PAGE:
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OK, I’m just going to alienate a large section of my viewership and talk about role playing games here. I play them. I own loads. I’ve been doing this for around 30 years or so and, yes, I should know better and grow up but now I have a wife I’m not so worried about the social stigma anymore.

I’ve not been playing RPGs regularly for a while now; partly that’s because I’ve moved to a different town, partly because I’ve gone back to wargaming with miniature figures and models and partly because the current RPG scene and what’s on offer often clashes with my ideas on what makes a good game.


For many years my regular gaming crowd was a set group of people I’ve known for years. We could play almost any game together, it didn’t really matter what, and have a good time…well, mostly. Then some of the old crowd dropped away from the group and new players came in. Great, always good to have fresh blood and all that, but the problem was they didn’t like the games the rest of us had been playing a great deal. Too complicated, too old fashioned and with rules they didn’t like were the main complaints (that and the fact that some of our old guard are noisy when around a gaming table). Whilst we old timers had stuck to the games we’d enjoyed, a whole slew of other games had come along…these were where it was at.

At the core of the new types of games were two basic systems: D20 (where everything is resolved by a single or two rolls of a 20 sided die…keep up, non gamers; there’ll be a quiz later) and the “Savage Worlds” series of games. I’ve tried both and they’re alright, nothing special in my opinion. Savage Worlds in particular is quite simplistic and fairly bland unless you add loads of colour and extras into the game which is like drowning a simple food in various sauces in an attempt to liven it up. I take or leave these games; it’s mainly down to what the game is about and who’s running it that makes a game for me. The system should regulate the actions and allow the players to do the kinds of things that are genre or setting appropriate. I was disappointed in one Savage Worlds game I played to discover that instead of kicking a villain down a flight of stairs (which is what I wanted to do for dramatic effect plus taking them out of the fight) the referee said it would be better to just punch them on the spot for standard, die rolled damage. So it was better to be dull than add a bit of colour because the rules didn’t allow for a little flourish. My old games would have flourish.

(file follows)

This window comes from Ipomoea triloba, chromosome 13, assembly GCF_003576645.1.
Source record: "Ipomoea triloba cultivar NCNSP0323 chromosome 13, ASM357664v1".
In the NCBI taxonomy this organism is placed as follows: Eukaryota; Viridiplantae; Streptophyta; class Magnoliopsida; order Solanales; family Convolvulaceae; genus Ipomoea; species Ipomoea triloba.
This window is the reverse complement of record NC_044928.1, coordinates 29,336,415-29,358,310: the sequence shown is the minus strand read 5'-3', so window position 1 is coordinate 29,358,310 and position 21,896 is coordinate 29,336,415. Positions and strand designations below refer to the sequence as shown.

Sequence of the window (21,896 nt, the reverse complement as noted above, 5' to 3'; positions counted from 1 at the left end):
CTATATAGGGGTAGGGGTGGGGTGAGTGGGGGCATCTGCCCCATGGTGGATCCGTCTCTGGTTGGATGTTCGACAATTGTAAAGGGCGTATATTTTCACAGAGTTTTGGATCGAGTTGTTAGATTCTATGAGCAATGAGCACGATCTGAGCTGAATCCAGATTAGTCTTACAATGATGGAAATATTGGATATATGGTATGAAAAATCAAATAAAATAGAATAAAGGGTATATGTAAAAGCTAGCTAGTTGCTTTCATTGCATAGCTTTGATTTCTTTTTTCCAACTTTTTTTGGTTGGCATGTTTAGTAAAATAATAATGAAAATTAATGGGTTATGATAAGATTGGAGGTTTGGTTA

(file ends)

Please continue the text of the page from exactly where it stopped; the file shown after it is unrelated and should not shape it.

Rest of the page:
So lots of new players came into the club I was at all wanting to know if us oldies were going to run a D20 or Savage Worlds game. They were the new vanilla, the chain store of games, the two systems that were now acceptable to play. Dungeons and Dragons invented the D20 system but now it’s pretty much universally accepted for all kinds of RPGs as a default option. Players seem to enjoy the ubiquity of a system whereas back when I started I had 4 main RPGs I played and all had different kinds of rules all bespoke to the setting they were in. Within 10 years I had a dozen games which used 10 systems. I didn’t feel the need for standardisation, but recent years has seen an increasing drive to system homogenisation. What does this add to the hobby? Not a lot, in my opinion. Is a role playing game about winning fights under a set system, or is it a mystery and adventure to be navigated through? I’m for the latter. So I go back to my collection and noticed….